Any foodservice operation with a bar knows that it can be a challenge to keep beverage costs under control, and even more difficult to get to the root of the problem.Weekly inventory procedures, training in proper cash handling, and an accurate calculation of actual and theoretical costs are industry best practices. But often there is a suspicion that something else is going on... employee theft.
One way to put your suspicions to rest is to track bartender overs and shorts. Working with the bar's cash-register tapes, create a spreadsheet according to bartender and shift. Keep track of the amount the drawer is over or short each shift. If two bartenders share a register, the over/short activity should be shared equally, or pro-rated based upon hours worked.
In the sample below, note that the first three bartenders have accumulated "shorts" during a two-week time period. Added to previous weeks, they have a cumulative "shortage" of 3.47. Shortages are considered to be within industry standards and practices if they stay within a 1% range. Mistakes made by these bartenders in serving and ringing up beverages are accruing to the "benefit" of the customers, who may be receiving a slight amount more than they are paying for.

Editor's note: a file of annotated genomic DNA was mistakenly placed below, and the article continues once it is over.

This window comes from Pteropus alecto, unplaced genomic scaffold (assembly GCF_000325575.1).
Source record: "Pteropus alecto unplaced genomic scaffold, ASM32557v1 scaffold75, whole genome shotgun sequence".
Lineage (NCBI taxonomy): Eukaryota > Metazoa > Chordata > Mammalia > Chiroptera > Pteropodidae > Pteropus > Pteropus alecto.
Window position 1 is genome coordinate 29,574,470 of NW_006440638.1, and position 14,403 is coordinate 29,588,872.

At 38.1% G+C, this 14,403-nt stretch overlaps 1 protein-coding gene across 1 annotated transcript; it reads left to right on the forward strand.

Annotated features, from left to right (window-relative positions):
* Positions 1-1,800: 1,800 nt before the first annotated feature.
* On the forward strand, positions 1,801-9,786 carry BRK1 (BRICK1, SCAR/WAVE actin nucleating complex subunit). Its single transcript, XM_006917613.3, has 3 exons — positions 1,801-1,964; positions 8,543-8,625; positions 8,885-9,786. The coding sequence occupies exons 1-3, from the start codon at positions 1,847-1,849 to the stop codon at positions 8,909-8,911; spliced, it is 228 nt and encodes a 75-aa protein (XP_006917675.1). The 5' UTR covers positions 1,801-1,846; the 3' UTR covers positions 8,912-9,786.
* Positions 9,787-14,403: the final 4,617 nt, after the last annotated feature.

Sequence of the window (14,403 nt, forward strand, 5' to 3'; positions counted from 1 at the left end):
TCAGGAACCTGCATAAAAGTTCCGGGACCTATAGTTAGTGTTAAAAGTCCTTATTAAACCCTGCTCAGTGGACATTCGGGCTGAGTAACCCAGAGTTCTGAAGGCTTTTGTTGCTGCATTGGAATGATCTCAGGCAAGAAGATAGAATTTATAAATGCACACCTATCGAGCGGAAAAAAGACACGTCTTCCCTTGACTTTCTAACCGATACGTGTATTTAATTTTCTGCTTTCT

But look at bartender number four, Sam Wilson. He has accumulated "overages" of +6.77. Instead of errors made in the guests' favor, there is the sense that the guests are paying more than they should for the quantity of beverages being received. More likely, however, this bartender is stealing. He may be serving drinks to patrons and guests, collecting the cash payments, and placing the currency in the cash drawer. What he fails to do is "ring up" the drink in the cash register or on the point-of-sale system. This is an obvious and common practice, causing a slowly increasing beverage cost.
Bartenders can accumulate, over the course of a shift, a significant amount of cash from payments not "rung up." For example, in an average bar or cocktail lounge operation, by the end of the shift the excess cash could be $50 or more. The problem for the thieving bartender is that he has to somehow keep track in his head of the total amount of cash skimmed. For example, if a bartender accumulates $40 in cash that has not been rung up, the typical behavior is to only take $30 -- to psychologically "cover your tracks" by taking less than you have actually skimmed. But keeping an accurate account of what has been skimmed is difficult to do. A bartender who is stealing can usually be identified by monitoring a pattern of overages.
We've created a ready-to-use Over/Short Tracking Form. Don't be afraid to let your employees know that you're keeping track. Often times this is enough of a deterrent to stop a thief in action, or prevent others from taking advantage.